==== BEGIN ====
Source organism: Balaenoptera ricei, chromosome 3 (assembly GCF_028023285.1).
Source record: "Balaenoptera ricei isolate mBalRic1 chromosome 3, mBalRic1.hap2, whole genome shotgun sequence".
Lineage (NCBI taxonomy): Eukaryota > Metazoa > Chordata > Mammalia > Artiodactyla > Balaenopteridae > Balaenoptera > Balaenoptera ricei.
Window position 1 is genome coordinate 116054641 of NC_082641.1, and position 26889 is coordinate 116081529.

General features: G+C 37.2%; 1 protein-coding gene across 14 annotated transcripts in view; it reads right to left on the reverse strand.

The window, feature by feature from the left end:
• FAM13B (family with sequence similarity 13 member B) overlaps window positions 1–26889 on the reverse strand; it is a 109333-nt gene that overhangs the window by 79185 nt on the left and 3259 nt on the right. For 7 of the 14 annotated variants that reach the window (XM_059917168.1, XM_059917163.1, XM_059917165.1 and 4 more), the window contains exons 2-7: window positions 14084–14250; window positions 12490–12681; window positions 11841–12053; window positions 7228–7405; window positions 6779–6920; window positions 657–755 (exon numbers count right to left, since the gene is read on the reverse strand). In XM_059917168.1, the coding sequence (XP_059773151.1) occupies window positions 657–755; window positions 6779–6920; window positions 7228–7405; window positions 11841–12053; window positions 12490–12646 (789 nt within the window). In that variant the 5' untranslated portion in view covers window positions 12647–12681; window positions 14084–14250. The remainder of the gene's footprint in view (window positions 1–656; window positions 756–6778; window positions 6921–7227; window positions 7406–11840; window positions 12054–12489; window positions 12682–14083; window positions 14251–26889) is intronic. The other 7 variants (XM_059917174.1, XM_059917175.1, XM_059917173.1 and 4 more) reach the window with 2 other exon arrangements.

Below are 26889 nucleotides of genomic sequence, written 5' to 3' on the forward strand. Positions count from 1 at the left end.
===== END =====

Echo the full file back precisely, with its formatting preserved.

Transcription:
Source organism: Balaenoptera ricei, chromosome 3 (assembly GCF_028023285.1).
Source record: "Balaenoptera ricei isolate mBalRic1 chromosome 3, mBalRic1.hap2, whole genome shotgun sequence".
Lineage (NCBI taxonomy): Eukaryota > Metazoa > Chordata > Mammalia > Artiodactyla > Balaenopteridae > Balaenoptera > Balaenoptera ricei.
Window position 1 is genome coordinate 116054641 of NC_082641.1, and position 26889 is coordinate 116081529.

General features: G+C 37.2%; 1 protein-coding gene across 14 annotated transcripts in view; it reads right to left on the reverse strand.

The window, feature by feature from the left end:
• FAM13B (family with sequence similarity 13 member B) overlaps window positions 1–26889 on the reverse strand; it is a 109333-nt gene that overhangs the window by 79185 nt on the left and 3259 nt on the right. For 7 of the 14 annotated variants that reach the window (XM_059917168.1, XM_059917163.1, XM_059917165.1 and 4 more), the window contains exons 2-7: window positions 14084–14250; window positions 12490–12681; window positions 11841–12053; window positions 7228–7405; window positions 6779–6920; window positions 657–755 (exon numbers count right to left, since the gene is read on the reverse strand). In XM_059917168.1, the coding sequence (XP_059773151.1) occupies window positions 657–755; window positions 6779–6920; window positions 7228–7405; window positions 11841–12053; window positions 12490–12646 (789 nt within the window). In that variant the 5' untranslated portion in view covers window positions 12647–12681; window positions 14084–14250. The remainder of the gene's footprint in view (window positions 1–656; window positions 756–6778; window positions 6921–7227; window positions 7406–11840; window positions 12054–12489; window positions 12682–14083; window positions 14251–26889) is intronic. The other 7 variants (XM_059917174.1, XM_059917175.1, XM_059917173.1 and 4 more) reach the window with 2 other exon arrangements.

Below are 26889 nucleotides of genomic sequence, written 5' to 3' on the forward strand. Positions count from 1 at the left end.